Treesons to be cheerful: Part one

A seed hidden in the heart of an apple is an orchard invisible.
Welsh proverb

Walthamstow Wonder Leaves Pink-tinged leaves of the Walthamstow Wonder

Our friend Phil went on a tree grafting course and the result was this apple sapling, variety Walthamstow Wonder. Never heard of it? No, neither had I. That’s because it’s a newly discovered variety and my little twig is one of only a handful in existence. Its mother tree was found growing in an old lady’s garden in Walthamstow and extensive investigations to discover what it was were, shall we say, fruitless – though the tree itself bore much fruit, delicious apples with juicy, pink-tinged flesh.

Walthamstow Wonder on M76 root stock
Phil grafted a scion from the old lady’s tree onto crab apple rootstock and the graft took. Unluckily for him but luckily for us, he doesn’t have space for it in his own garden so he gave it to us. I really think that if there are people on this earth whose innate beneficence matches the boundless generosity of cooks, it’s gardeners. Just as I’ve seldom visited the house of a keen cook without coming home with lovingly wrapped leftovers or at the very least a new recipe, so I’ve seldom said goodbye to a keen gardener without a few cuttings or seeds tucked into my bag.

So here I am with my rare specimen. I am delighted and terrified in equal measure. It needs to stay in a pot for a couple of years before it can be planted out and in that time, I have the onerous responsibility of protecting it from drought and flood, scorching sun and withering frost, pests and pets. But I’m thrilled. Is there any human activity more optimistic than planting a tree? Any more profound demonstration of trust in a benevolent future? My Walthamstow Wonder may be little more than a twig but – in its 20 or so leaves – I spy spring mornings sparkling with frothy blossom and autumn afternoons fragrant with pink-tinged pies, tarts and crumbles.

The Sapling

16 thoughts on “Treesons to be cheerful: Part one

  1. MarkD – I hope you will too! You are going to have to help me not to kill it.
    Almost American – Oh, it will be a few years yet.I suppose it will teach me patience. Thank you so much for visiting my blog.
    Catherine – All well, just very busy with family things, work and the planning the wedding I'm catering in September. Eeek! Thanks so much for your concern – it's very touching – and for the lovely 'present'.
    Apples and Butter – I feel very honoured indeed. I'm very excited to see how it develops.
    QSM – Thank you for your good wishes. Now I have written about my tree, I feel an even greater weight of responsibility to ensure its good health.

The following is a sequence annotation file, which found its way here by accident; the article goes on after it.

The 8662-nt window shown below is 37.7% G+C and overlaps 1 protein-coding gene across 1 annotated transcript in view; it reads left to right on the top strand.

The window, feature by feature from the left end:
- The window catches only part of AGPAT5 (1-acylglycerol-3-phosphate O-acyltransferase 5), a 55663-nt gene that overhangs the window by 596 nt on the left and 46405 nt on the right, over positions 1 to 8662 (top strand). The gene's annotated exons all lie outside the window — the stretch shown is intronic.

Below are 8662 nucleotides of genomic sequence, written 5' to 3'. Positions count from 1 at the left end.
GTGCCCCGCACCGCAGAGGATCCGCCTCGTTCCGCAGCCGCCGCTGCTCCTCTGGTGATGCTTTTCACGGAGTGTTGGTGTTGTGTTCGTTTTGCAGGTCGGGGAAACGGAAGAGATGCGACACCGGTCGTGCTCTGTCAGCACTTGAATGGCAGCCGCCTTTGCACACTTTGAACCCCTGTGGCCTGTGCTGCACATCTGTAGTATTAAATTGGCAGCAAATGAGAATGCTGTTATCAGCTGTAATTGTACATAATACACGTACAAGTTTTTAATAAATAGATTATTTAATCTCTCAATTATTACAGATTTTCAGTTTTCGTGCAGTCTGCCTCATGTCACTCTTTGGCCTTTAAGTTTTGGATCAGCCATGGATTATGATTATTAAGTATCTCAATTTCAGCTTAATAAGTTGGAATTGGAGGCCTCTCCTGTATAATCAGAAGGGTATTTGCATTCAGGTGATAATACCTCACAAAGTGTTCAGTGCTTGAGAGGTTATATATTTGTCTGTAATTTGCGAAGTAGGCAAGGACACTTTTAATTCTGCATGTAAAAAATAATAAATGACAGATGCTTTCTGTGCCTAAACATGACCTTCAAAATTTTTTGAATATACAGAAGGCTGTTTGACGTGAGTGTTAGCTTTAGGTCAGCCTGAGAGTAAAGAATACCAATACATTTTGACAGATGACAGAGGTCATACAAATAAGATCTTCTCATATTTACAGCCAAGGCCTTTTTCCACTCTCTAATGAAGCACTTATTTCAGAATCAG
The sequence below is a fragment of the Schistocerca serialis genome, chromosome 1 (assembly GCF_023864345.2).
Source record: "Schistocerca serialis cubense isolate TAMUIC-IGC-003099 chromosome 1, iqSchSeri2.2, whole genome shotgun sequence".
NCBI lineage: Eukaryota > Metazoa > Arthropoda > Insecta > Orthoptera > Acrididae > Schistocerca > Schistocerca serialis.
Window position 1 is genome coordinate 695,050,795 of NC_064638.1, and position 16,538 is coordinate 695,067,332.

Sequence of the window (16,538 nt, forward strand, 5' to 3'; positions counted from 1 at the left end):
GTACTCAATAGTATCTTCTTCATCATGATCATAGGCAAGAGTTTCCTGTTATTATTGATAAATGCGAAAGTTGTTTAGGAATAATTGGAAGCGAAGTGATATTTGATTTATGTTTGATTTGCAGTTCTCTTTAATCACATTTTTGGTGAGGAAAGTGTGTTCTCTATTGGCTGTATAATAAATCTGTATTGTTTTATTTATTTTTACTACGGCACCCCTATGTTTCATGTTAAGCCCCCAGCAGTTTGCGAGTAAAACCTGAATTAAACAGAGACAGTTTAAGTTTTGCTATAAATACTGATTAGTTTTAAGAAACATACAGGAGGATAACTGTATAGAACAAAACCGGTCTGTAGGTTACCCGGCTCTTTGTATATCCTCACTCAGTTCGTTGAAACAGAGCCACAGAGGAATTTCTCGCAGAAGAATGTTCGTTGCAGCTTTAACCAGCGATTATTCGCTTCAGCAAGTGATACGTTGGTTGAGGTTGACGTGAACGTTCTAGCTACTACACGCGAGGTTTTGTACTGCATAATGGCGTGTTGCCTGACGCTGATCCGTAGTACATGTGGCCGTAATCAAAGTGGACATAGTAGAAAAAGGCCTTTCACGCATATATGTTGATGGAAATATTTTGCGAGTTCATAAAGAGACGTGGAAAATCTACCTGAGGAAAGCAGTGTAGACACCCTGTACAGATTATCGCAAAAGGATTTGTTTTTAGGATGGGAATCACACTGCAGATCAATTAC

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  2. What a great story behind your little tree! I hope it grows healthy and strong and is fruitful! And…I can't wait to see apple recipes when it does produce fruit. The pink sounds interesting and I am looking forward to see some pictures too!

    There is one apple that I absolutely love and that is The Pink Lady. The fruit is sweet but with a bit of tart to it as well. It has a good storage time and can be used for baking/ cooking or just eating straight off the tree! 😉

    xo

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  3. Clare – So jealous! Looking forward to seeing you tomorrow.
    Mum – Daddy might have to wait a while for pies, but he'll certainly be first in line. In the meantime, Phil's bringing me some plums – jam? Chutney? Taking orders now …
    Lady P – A tree-cosy! How thrilling.
    Catherine – One of the things I love about gardening is that it's the very definition of 'something to look forward to'.
    Mariana – I promise updates on the little tree's progress!
    Love and licked spoons to all, Dxxx

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  4. i love pink tinged fruit and the thought of raising a tree from a sapling that is highly unique – maybe one of it's kind
    i think that you are just the perfect tree mummy
    does it need a branch warmer just yet?
    i can always send along some knitting come the season
    to keep it warm

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  5. And I am thrilled for you! It's so exciting and so special to be the guardian of a rare variety of any plant, but it's particularly exciting when it will eventually produce something delicious to eat. And as an added bonus it has such beautiful foliage too! What a lovely friend and what a wonderful gift. X

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  6. Hi D

    Just catching up on your blog after a week in the (astonishingly hot) Spanish mountains – a week with no phone or email contact, absolute bliss! Your fragile tree indeed sounds exciting and scary in equal measures. It will be a joy to watch it grow and develop.

    Looking forward to seeing you on Thursday.

    Clare xx

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